So, maybe a finisher's medal is cool to me now, because I have one. Or maybe it's because I know I am still in the middle of a race, one that will eventually award me an even cooler finisher's medal, the crown of righteousness.

Tuesday, June 7, 2011


One day about a year and a half ago, upon seeing the boyscout group at our local park, I asked Jacob if he'd like to be a boyscout. Adamantly, he answered he did not. He had developed some very strong feelings about them, which I thought was interesting since I don't know any boyscouts and I didn't think he did either. Fast forward to last week when I picked up Jacob from school. There were boys dressed in their uniforms, ready to go to their meeting. It all made sense now. He had obviously had an encounter or learned the reputation of one or more of the boyscouts at his school.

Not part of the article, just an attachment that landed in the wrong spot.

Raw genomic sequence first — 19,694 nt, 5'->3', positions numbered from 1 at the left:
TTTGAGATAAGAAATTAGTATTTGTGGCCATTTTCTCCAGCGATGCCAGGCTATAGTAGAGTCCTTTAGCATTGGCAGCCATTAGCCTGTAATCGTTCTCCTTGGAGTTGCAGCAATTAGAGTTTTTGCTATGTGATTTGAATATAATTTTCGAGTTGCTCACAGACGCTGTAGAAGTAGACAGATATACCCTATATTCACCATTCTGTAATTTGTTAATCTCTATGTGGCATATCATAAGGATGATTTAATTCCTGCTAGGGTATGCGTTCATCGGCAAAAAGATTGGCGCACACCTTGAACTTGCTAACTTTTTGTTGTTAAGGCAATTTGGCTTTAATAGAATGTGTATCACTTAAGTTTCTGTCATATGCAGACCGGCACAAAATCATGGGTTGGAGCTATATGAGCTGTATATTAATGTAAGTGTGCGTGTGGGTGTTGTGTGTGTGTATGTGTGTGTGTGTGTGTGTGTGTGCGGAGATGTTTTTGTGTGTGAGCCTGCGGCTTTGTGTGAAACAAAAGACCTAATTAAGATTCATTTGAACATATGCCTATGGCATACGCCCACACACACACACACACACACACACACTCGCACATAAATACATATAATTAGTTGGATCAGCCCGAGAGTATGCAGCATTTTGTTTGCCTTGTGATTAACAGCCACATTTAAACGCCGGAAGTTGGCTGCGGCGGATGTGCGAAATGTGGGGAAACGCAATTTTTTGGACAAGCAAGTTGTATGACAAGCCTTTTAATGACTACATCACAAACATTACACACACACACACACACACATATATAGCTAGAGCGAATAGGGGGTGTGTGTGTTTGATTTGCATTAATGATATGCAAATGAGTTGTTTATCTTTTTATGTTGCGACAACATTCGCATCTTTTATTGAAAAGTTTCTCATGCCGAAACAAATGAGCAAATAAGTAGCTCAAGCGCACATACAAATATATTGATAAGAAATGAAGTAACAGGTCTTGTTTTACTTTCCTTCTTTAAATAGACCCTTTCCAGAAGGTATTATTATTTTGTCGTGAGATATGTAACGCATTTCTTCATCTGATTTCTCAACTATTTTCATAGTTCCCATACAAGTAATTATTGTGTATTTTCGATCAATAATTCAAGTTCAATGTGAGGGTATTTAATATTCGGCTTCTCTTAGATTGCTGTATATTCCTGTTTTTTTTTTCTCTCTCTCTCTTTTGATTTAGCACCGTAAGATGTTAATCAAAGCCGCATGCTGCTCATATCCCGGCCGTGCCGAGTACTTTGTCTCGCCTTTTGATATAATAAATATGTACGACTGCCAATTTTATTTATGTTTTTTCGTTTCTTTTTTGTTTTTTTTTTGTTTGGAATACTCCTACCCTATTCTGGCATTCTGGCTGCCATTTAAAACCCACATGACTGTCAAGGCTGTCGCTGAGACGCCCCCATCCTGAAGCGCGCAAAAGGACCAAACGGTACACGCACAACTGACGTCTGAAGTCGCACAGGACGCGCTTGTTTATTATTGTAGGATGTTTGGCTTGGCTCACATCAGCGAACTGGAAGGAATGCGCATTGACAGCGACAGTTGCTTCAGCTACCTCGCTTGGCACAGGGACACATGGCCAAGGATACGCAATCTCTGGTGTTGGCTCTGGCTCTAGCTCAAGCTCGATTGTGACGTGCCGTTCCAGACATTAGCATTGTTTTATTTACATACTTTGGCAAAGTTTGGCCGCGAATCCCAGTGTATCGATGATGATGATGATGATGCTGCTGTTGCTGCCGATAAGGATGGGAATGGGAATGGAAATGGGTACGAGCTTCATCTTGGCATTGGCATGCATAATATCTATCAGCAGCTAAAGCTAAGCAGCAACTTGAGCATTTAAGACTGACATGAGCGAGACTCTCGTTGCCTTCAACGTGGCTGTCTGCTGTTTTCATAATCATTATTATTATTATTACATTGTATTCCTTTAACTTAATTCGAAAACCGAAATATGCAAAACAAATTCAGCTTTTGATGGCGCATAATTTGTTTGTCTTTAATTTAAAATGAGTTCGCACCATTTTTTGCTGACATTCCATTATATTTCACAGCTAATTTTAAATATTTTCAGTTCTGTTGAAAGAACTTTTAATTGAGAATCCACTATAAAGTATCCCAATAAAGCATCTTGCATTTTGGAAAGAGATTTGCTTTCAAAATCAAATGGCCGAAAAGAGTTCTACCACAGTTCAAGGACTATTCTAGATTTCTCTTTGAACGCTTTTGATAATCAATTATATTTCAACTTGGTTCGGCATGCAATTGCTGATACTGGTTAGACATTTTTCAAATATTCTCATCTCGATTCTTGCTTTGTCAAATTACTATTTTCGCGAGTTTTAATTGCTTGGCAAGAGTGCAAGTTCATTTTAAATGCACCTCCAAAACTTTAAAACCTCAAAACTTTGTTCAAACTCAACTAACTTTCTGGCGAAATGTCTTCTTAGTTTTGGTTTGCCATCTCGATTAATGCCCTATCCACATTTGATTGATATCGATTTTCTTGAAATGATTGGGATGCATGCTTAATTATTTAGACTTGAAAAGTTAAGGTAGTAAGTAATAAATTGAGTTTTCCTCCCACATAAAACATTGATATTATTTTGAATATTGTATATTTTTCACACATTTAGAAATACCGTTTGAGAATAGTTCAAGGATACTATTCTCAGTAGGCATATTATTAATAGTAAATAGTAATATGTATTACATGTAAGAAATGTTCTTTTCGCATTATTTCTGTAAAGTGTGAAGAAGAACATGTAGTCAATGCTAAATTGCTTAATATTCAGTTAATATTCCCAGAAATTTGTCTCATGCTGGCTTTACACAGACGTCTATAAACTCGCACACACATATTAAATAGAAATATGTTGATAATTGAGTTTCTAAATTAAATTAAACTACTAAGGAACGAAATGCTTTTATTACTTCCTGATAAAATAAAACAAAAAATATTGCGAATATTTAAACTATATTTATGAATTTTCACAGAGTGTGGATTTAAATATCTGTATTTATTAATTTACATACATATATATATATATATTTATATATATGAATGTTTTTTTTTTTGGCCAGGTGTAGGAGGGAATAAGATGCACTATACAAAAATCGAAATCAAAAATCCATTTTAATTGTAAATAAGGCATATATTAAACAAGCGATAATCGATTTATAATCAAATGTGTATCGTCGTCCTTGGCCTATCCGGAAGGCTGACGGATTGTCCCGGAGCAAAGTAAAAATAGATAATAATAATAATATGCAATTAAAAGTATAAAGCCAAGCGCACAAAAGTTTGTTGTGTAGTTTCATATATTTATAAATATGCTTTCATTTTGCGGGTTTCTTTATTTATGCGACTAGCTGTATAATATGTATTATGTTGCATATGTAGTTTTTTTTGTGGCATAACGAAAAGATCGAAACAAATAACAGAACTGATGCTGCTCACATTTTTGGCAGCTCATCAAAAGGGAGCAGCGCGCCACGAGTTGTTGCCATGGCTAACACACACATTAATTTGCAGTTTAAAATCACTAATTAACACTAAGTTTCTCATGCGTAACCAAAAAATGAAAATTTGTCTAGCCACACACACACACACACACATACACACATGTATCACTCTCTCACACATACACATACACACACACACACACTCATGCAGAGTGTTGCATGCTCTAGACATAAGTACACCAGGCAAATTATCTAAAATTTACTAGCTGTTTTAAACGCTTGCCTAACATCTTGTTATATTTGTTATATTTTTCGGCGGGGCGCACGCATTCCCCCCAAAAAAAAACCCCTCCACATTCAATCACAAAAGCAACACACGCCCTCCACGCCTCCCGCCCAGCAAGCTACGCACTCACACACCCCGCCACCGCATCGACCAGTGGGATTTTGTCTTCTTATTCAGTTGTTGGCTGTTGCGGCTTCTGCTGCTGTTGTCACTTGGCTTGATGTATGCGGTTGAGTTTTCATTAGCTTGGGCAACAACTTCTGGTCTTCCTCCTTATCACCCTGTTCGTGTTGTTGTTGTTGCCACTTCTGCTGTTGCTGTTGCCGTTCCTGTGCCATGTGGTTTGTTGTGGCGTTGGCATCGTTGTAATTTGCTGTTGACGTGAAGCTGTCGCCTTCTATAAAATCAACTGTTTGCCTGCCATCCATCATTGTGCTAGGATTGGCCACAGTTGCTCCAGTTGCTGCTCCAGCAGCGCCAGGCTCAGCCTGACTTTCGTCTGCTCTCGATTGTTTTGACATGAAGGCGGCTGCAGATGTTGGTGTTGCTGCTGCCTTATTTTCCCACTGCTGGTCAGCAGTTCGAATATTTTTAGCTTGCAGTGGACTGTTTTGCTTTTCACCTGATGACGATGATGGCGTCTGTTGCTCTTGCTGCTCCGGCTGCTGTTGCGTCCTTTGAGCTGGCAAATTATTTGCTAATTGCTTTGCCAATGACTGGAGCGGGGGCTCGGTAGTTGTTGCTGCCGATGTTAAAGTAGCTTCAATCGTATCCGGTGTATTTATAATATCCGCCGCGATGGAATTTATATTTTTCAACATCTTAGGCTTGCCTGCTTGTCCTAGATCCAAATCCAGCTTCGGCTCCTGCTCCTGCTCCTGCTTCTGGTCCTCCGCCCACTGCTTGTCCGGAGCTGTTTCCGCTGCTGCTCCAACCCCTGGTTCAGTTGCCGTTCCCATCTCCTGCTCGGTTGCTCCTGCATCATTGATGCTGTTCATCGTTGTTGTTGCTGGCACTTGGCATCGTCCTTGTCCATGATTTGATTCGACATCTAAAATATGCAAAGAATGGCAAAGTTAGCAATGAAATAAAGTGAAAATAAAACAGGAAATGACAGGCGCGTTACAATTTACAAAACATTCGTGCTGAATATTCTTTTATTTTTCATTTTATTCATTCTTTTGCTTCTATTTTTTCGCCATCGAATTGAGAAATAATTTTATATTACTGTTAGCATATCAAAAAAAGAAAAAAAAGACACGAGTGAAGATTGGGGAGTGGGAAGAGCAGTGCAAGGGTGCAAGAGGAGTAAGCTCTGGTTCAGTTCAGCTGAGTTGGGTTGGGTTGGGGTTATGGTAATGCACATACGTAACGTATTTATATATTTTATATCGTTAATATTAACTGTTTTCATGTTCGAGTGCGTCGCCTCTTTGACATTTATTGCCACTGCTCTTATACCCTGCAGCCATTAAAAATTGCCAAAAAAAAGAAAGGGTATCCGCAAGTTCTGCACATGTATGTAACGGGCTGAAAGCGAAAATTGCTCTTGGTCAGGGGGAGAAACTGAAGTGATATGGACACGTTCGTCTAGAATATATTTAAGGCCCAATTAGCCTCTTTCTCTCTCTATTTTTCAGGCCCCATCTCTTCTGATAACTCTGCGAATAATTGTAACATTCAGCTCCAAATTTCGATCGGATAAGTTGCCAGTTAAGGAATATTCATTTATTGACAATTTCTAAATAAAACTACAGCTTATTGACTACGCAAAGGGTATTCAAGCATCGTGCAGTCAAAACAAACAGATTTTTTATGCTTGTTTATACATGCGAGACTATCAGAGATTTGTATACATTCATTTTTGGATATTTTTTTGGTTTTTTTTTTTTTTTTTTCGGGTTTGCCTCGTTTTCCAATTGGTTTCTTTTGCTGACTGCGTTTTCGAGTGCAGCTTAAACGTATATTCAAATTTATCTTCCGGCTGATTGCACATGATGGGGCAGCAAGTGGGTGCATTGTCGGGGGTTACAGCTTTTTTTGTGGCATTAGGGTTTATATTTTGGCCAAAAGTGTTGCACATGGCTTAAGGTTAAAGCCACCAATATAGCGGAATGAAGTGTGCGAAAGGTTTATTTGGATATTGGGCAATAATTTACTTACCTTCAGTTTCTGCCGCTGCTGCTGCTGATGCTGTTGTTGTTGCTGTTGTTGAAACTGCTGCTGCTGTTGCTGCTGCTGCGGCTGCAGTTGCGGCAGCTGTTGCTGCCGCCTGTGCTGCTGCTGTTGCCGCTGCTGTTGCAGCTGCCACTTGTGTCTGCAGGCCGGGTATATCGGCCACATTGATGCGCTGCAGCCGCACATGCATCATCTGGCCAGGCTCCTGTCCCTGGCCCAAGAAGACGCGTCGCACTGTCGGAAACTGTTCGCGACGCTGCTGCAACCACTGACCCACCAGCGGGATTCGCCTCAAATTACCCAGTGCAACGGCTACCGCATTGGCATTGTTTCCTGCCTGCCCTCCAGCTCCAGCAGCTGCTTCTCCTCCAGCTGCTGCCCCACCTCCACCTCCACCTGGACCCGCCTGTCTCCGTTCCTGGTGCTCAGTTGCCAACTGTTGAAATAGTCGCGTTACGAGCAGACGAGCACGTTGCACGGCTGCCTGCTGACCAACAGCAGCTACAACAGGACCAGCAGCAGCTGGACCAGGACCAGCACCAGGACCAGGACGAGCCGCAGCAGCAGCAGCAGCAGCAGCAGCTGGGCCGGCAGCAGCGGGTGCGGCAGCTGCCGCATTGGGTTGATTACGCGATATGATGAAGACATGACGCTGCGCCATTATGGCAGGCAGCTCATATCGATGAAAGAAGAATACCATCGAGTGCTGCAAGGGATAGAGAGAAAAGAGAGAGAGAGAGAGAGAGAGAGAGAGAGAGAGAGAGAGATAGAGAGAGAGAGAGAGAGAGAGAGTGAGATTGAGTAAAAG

A few bad apples, right?

So many times I hear of the reputation many so-called Christians have earned for those of us earnestly trying to follow God. Christians are often stereo-typed for the wrong doings of those who called themselves something they never really were.

Or worse: sometimes Christians are exactly what the masses are perceived as, but we are too self-righteous to see it, humble ourselves, and ask God to change us.

Thursday, May 19, 2011


So that there should be no division in the body, but that its parts should have equal concern for each other. If one part suffers, every part suffers with it; if one part is honored, every part rejoices with it. (1 Corinthians 12:25-26)

Rejoice with those who rejoice; mourn with those who mourn. (Romans 12:15)

Finally, all of you, live in harmony with one another; be sympathetic, love as brothers, be compassionate and humble. (1 Peter 3:8)

In the past month, I've had two eye opening experiences that have taught me I need to be more sympathetic.